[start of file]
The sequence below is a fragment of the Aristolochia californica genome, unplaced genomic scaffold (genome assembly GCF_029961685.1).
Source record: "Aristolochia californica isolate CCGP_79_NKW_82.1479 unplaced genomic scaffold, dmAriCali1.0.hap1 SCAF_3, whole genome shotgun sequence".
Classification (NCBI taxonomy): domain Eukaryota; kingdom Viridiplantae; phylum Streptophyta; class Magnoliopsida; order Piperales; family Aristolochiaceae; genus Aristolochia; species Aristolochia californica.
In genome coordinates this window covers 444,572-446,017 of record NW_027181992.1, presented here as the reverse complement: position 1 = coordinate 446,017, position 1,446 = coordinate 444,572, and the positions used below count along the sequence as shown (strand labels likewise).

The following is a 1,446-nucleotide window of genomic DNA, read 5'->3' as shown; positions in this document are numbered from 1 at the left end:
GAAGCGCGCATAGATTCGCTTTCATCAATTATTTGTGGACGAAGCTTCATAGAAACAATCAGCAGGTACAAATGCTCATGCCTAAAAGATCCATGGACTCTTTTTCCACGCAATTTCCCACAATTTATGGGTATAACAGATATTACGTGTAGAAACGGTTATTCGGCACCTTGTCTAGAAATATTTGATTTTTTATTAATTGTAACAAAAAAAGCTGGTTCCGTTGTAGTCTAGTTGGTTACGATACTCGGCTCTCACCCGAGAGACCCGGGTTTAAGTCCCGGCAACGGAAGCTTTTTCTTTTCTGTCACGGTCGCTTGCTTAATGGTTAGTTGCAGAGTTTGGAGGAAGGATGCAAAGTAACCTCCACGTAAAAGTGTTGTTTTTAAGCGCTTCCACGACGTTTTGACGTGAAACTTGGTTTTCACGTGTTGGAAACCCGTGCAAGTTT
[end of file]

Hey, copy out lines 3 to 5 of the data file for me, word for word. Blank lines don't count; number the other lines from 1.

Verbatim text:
Classification (NCBI taxonomy): domain Eukaryota; kingdom Viridiplantae; phylum Streptophyta; class Magnoliopsida; order Piperales; family Aristolochiaceae; genus Aristolochia; species Aristolochia californica.
In genome coordinates this window covers 444,572-446,017 of record NW_027181992.1, presented here as the reverse complement: position 1 = coordinate 446,017, position 1,446 = coordinate 444,572, and the positions used below count along the sequence as shown (strand labels likewise).

The following is a 1,446-nucleotide window of genomic DNA, read 5'->3' as shown; positions in this document are numbered from 1 at the left end: